Thursday February 2, 2023
Editorial Cartoon by Graeme MacKay, The Hamilton Spectator – Thursday February 2, 2023
Loblaw ends No Name price freeze, vows ‘flat’ pricing ‘wherever possible’
Loblaw will not be extending its price freeze on No Name brand products, but vows to keep the yellow label product-pricing flat “wherever possible.”
“The more than three-month price freeze ends January 31 — but we’re not done,” a Loblaw spokesperson said in an email to CTV News Monday. “Looking ahead, we’ll continue to hold those prices flat wherever possible, and switching to No Name will still save the average family thousands this year.”
Loblaw announced in mid-October it would freeze prices for 1,500 products sold under its No Name private label. At the time, Loblaw chairman and president Galen G. Weston said the price of an average basket of groceries was up about 10 per cent, something he said was much out of Loblaw’s control.
The Canadian retailer noted Monday, food inflation has continued to increase, costing the company more to stock shelves.
The country’s inflation rate slowed again in December 2022 to 6.3 per cent. However, Statistics Canada said grocery prices were up 11 per cent for the month compared to the year before. This was down a tick from November’s 11.4 per cent.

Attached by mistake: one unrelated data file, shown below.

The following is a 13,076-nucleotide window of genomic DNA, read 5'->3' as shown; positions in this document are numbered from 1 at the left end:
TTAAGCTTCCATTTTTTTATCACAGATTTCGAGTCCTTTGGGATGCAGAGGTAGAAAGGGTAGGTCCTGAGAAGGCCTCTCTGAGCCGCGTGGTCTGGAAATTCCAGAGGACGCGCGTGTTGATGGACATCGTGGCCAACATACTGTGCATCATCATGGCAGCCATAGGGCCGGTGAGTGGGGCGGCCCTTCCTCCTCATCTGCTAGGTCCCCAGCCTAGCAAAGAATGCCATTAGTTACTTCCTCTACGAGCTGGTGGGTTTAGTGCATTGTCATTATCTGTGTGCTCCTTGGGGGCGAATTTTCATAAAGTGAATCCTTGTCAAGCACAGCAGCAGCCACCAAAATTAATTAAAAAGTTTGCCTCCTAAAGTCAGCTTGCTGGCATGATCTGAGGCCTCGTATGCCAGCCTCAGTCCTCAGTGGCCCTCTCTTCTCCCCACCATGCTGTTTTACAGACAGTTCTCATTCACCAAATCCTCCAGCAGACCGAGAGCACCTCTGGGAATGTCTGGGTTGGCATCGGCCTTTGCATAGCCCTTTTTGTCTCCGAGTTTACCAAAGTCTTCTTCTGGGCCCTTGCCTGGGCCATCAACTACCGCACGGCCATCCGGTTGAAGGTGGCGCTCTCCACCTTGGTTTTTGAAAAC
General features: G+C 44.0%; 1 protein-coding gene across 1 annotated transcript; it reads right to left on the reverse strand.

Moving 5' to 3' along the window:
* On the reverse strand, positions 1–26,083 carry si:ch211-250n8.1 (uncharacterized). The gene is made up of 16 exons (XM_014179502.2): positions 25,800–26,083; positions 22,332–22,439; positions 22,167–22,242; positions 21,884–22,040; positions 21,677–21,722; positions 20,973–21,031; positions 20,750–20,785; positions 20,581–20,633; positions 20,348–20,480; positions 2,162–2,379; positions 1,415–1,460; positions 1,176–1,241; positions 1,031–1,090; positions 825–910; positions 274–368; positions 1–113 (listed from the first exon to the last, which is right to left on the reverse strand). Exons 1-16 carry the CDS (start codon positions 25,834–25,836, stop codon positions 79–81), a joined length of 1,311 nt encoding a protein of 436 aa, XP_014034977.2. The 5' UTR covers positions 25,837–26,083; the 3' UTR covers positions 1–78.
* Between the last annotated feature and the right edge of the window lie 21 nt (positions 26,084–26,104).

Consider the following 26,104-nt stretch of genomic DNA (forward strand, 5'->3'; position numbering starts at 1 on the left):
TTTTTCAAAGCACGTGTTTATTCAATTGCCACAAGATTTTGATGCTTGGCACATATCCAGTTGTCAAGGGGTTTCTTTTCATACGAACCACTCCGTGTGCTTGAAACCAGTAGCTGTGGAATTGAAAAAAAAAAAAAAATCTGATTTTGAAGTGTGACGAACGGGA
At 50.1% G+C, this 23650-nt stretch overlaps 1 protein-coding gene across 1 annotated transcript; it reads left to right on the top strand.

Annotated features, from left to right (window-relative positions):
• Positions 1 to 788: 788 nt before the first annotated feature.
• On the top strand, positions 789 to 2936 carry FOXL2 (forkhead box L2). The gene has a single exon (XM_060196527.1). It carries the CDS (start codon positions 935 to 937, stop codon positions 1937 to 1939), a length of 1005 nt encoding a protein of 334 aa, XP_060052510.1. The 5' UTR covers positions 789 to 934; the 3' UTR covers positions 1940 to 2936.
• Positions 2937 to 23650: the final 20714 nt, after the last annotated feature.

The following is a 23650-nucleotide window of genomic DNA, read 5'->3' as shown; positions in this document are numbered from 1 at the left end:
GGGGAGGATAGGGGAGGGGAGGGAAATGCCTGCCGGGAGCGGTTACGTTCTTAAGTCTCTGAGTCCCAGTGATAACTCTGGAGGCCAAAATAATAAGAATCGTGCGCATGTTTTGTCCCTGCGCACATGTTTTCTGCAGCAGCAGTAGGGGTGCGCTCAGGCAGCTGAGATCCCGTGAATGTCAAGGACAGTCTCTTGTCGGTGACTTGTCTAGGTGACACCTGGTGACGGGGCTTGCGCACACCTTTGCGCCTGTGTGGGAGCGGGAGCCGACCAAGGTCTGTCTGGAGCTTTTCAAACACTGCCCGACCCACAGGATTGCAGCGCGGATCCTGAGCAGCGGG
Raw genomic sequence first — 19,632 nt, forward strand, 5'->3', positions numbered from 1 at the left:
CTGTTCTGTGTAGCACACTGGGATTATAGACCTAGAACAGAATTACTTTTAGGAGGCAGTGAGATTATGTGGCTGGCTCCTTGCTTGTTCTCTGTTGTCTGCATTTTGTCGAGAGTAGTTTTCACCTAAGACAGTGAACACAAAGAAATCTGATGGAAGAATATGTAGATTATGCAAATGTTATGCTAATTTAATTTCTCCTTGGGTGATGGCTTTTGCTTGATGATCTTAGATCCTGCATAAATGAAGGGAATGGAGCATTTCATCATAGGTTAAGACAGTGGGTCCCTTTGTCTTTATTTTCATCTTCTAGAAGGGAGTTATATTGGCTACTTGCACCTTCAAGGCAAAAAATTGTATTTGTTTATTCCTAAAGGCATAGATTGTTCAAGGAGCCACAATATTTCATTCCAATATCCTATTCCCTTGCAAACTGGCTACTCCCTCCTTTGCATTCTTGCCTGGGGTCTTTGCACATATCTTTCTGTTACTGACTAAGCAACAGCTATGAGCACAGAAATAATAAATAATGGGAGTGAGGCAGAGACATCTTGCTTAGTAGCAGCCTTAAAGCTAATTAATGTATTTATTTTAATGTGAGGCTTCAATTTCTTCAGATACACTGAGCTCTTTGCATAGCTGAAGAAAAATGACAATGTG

Canada’s grocery chains have been under fire for making steady profits amid high inflation. Third-quarter profits at Loblaw Companies Ltd rose nearly 30 per cent compared to a year ago. Quebec grocery giant Metro Inc. reported a first-quarter profit of about 11 per cent. (CTV)
Canada’s largest grocer is stepping up its public relations strategy to convince people that it is not to blame for higher prices. But experts say consumers grappling with food affordability are in no mood to hear that message.
On the day that its 11-week price freeze on No Name products ended on Tuesday, Loblaw Cos. Ltd. -0.13% decrease was active on Twitter, responding to people who criticized the company with messages explaining that “food inflation is a global issue” and that price increases were the fault of suppliers who had themselves raised prices. Other Loblaw tweets heralded the price freeze for helping consumers “at a time they needed it most.”
But the defensive tone didn’t sit well with many, and is emblematic of a larger communications challenge facing Canada’s grocery retailers, who have reported significant increases in both sales and profits amid inflation. As the last point of contact in a sprawling supply chain, grocers have been a target for shoppers’ understandable anger over the affordability of basic necessities. (The Globe & Mail)
Thank you Bryan Trussler for the inspiration for this cartoon.